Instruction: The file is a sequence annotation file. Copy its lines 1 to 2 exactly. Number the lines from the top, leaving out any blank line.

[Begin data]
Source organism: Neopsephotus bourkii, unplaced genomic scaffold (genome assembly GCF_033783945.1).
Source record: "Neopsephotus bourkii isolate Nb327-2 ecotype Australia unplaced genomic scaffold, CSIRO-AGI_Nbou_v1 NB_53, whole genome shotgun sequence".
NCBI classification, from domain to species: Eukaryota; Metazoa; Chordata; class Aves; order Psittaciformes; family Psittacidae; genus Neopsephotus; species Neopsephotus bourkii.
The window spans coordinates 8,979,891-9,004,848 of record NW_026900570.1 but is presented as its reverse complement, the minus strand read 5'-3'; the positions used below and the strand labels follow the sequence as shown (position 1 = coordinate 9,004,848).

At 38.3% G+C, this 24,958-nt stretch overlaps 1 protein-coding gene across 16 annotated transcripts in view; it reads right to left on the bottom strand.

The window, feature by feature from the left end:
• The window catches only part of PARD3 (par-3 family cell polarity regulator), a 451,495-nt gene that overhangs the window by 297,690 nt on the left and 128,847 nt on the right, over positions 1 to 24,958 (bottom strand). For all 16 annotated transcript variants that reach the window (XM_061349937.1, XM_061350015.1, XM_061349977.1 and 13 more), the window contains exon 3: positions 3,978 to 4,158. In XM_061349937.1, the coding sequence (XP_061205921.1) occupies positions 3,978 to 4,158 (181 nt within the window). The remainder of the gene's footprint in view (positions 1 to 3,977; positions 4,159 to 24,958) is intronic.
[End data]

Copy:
Source organism: Neopsephotus bourkii, unplaced genomic scaffold (genome assembly GCF_033783945.1).
Source record: "Neopsephotus bourkii isolate Nb327-2 ecotype Australia unplaced genomic scaffold, CSIRO-AGI_Nbou_v1 NB_53, whole genome shotgun sequence".